Ireland's young scientists share their solutions for the world's problems

Jordan Woodgate, Paul Sunday and Brian Prout of Cork's North Monastery Secondary School with their project "Ro-Bee". Photo: Dave Meehan

They're growing food on the moon, they've created plastic packaging from potato skins and they've built robots to distribute pollen - these are just some of the solutions that Ireland's young scientists have come up with.

On day two of the 55th BT Young Scientist and Technology Exhibition in Dublin's RDS, thousands of visitors swarmed around the 550 projects to catch a glimpse of the future.

Transition year students from Cork's North Monastery Secondary School drew lots of attention with their 'Ro-Bee,' a robot that can be used to pollinate the world's plants, as bees are slowly dying out.

"About 70% of all crops worldwide are affected by bees, they're pollinated by bees, so if bees die out then they won't be pollinated, so we won't have any crops," explained Jordan Woodgate.

"How we envision it working, is first making it a drone structure, something that can actually fly, that'll suck up the pollen and it would store it in a storage tank and then when it reaches a certain capacity it could spray the pollen on to other flowers. A drone could work even more efficiently than the bee," said Paul Sunday.

The reason their project is drawing such attention is because the decline in the world's bee population is potentially devastating.

We found that in some parts of China the bee is completely gone altogether. And over here in Ireland, a third of all bees species are threatened with extinction.

"So there's a massive decrease. And over in America, $30m worth of crops were destroyed because they weren't pollinated by the bees," Brian Prout said.

Also focusing on the environment, a topic that was hard to miss at the exhibition with nearly 20% of all projects exploring climate change, is one creating plastic from food waste.

Second year students, Rachel Ingle and Aoife McMahon from Santa Sabina Dominican College in Dublin, have been visited by several government ministers as their project, turning food waste in bioplastic, is turning lots of heads.

"We tested our plastic for compostability, recyclability, its melting point and if it's waterproof and it is 100% compostable and recyclable and waterproof," said Rachel.

Aoife McMahon and Rachel Ingle from Santa Sabina Dominican College with their project.

Giving away their foolproof formula, which has a goo-like consistency before it sets, is Rachel's science partner, Aoife McMahon.

"What you need to make our plastic is just potato starch (potato skins), white wine vinegar, vanilla extract, just to get rid of the vinegar because vinegar doesn't have a very nice smell and glycerine to make it gooey. And we just need food colouring just to give it a nice colour," explained Aoife.

The students made both hard and soft products from their bioplastic, creating a spoon and some sheet packaging.

"You could potentially use this, the thin version, as wrapping or food packaging. Potentially, in the long run, you could make boxes out of it as well," said Rachel.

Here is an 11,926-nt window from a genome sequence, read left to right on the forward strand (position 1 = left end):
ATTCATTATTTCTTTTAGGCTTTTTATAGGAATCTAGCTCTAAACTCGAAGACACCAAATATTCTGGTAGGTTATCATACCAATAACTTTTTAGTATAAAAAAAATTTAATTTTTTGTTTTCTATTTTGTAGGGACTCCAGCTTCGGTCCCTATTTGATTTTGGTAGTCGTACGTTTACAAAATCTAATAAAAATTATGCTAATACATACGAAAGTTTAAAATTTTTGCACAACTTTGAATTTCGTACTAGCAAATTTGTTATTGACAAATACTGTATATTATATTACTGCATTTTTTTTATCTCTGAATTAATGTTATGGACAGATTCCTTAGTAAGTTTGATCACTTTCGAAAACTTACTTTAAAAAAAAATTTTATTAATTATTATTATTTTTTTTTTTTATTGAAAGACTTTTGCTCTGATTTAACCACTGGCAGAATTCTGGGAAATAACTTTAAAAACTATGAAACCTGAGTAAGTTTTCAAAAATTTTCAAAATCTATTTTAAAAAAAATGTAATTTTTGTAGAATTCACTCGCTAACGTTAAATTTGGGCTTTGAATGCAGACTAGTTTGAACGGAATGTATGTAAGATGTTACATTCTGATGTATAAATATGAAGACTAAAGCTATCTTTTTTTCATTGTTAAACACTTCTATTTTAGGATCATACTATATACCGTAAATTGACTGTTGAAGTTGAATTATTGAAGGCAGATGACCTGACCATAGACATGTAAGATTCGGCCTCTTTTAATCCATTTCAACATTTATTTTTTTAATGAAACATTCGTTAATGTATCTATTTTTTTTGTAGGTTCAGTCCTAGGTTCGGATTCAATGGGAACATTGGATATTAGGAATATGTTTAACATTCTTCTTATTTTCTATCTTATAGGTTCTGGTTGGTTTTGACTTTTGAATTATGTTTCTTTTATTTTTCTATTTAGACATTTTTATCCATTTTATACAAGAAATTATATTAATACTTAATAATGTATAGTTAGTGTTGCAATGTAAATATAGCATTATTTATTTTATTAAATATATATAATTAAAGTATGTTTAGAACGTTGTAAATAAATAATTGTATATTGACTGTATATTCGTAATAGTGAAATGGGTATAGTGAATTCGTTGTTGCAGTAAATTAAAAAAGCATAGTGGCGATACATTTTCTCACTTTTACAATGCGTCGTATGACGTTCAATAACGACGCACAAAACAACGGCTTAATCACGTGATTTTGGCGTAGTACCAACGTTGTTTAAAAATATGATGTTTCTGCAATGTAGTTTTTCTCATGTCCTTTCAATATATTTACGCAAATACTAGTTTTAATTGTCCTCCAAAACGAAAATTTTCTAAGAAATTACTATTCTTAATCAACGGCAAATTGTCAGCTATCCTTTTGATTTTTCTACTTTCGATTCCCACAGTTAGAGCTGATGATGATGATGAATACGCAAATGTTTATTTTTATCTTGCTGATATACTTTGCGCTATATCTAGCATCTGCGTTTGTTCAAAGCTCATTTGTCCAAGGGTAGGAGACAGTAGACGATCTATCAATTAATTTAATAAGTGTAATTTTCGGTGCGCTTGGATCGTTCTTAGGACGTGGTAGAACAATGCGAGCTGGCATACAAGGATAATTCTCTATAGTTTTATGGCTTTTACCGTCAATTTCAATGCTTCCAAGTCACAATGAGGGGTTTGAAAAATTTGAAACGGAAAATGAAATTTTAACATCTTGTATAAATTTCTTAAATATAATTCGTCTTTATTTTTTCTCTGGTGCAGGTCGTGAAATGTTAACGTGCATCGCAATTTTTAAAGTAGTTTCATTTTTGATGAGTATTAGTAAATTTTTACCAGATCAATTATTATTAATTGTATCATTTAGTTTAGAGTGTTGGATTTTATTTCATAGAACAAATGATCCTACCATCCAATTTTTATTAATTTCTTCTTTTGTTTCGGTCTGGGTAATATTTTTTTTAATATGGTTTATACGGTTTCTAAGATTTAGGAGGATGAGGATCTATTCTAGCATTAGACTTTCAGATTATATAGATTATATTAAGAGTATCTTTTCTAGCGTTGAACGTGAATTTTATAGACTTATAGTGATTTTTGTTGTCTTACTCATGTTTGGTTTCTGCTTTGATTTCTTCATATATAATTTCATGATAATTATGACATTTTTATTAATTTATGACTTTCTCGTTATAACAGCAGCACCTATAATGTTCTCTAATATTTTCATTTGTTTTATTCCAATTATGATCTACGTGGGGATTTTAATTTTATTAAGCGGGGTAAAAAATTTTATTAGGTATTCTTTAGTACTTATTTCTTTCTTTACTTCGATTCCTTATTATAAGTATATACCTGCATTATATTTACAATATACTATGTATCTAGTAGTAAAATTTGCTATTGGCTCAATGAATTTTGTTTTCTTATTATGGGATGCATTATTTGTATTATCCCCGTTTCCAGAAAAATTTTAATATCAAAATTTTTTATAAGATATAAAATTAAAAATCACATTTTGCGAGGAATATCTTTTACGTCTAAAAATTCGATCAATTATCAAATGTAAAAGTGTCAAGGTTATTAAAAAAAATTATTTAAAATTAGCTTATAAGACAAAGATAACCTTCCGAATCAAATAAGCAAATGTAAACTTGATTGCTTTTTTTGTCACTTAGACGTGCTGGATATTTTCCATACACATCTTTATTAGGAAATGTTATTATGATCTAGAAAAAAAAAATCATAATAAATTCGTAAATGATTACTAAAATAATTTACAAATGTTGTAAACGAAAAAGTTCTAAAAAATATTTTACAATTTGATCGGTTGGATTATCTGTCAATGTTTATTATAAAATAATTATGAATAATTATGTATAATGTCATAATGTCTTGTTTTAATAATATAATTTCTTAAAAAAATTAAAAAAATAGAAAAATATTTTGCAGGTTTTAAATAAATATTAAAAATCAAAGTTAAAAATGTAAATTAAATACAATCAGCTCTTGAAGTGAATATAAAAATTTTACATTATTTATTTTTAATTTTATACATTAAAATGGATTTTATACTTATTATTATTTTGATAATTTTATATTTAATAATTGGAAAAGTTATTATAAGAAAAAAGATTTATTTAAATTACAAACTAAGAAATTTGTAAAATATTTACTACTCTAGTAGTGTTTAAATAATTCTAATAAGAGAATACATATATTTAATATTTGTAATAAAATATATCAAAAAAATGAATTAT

Staying with food, but this time focusing on growing it in space, is a project from third year students at Coláiste Chiaráin, in Limerick, Oisin Brady Halmschlag and Kevin Lawlor.

They have designed a farming system that will enable humans to live on the moon, and maybe even Mars, allowing them to grow food without soil.

Oisin Brady Halmschlag and Kevin Lawlor of Coláiste Chiaráin, Limerick, with their project to design a hydroponic system for sustainable plant growth on the moon.

"Our project is about growing plants on the moon in a sustainable way," said Oisin.

We were looking up stuff about NASA and we see they are planning on returning to the moon again soon. So we were thinking why spend all that money if they're just going to come straight back down again?

"With this they can stay up there for a prolonged period of time, maybe set up a permanent habitat and then work to get to Mars as well."

"Currently we are growing lettuces and radishes, but in the future we plan to grow stuff that has more nutritional value like potatoes and turnips," said Kevin.

Back down on earth, three Cork students have taken the fear, and danger, out of foraging, allowing people to potentially pick mushrooms, while knowing which are poisonous and which are not.

Alice Sexton, Hannah Rafferty and Aibhín Ruddy, from Sacred Heart Secondary School in Clonakilty explained their project to the Irish Examiner.

Michael Martin with Aibhín Ruddy, Hannah Rafferty and Alice Sexton from Sacred Heart Secondary School Clonakilty. Photo: Kenneth O Halloran

"We are coming up with simpler ways to identify mushrooms. We have an Instagram page called and on there we do awareness posts. We've done posts on psychoactive mushrooms, one on mushroom identification, common species, and toxins," said Aibhín.

"We would advise, unless you have done your research, not to go near the mushrooms, because 20% to 25% are poisonous in Ireland and there are 2,000 species," said Alice.

"That's roughly 500 mushrooms that have the potential to harm you," added Hannah.

The BT Young Scientist & Technology Exhibition is open to the public, in Dublin's RDS until Saturday.

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